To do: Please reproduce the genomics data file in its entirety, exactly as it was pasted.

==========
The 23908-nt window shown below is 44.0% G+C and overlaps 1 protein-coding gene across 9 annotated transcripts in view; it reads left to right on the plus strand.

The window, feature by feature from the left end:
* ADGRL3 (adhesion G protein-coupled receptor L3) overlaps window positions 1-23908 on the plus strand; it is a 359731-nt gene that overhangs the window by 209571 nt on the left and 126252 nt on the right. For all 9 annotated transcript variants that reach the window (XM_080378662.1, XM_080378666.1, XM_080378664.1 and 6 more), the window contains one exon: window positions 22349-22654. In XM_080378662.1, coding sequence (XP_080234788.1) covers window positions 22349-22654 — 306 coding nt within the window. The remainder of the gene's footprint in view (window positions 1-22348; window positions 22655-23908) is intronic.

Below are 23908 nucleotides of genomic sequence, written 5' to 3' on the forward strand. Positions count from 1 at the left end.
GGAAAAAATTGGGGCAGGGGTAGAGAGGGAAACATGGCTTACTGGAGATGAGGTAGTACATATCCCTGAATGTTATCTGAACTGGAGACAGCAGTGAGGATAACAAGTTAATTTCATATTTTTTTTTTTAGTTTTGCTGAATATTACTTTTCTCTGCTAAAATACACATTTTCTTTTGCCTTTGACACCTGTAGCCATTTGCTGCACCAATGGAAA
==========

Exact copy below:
The 23908-nt window shown below is 44.0% G+C and overlaps 1 protein-coding gene across 9 annotated transcripts in view; it reads left to right on the plus strand.

The window, feature by feature from the left end:
* ADGRL3 (adhesion G protein-coupled receptor L3) overlaps window positions 1-23908 on the plus strand; it is a 359731-nt gene that overhangs the window by 209571 nt on the left and 126252 nt on the right. For all 9 annotated transcript variants that reach the window (XM_080378662.1, XM_080378666.1, XM_080378664.1 and 6 more), the window contains one exon: window positions 22349-22654. In XM_080378662.1, coding sequence (XP_080234788.1) covers window positions 22349-22654 — 306 coding nt within the window. The remainder of the gene's footprint in view (window positions 1-22348; window positions 22655-23908) is intronic.

Below are 23908 nucleotides of genomic sequence, written 5' to 3' on the forward strand. Positions count from 1 at the left end.
GGAAAAAATTGGGGCAGGGGTAGAGAGGGAAACATGGCTTACTGGAGATGAGGTAGTACATATCCCTGAATGTTATCTGAACTGGAGACAGCAGTGAGGATAACAAGTTAATTTCATATTTTTTTTTTTAGTTTTGCTGAATATTACTTTTCTCTGCTAAAATACACATTTTCTTTTGCCTTTGACACCTGTAGCCATTTGCTGCACCAATGGAAA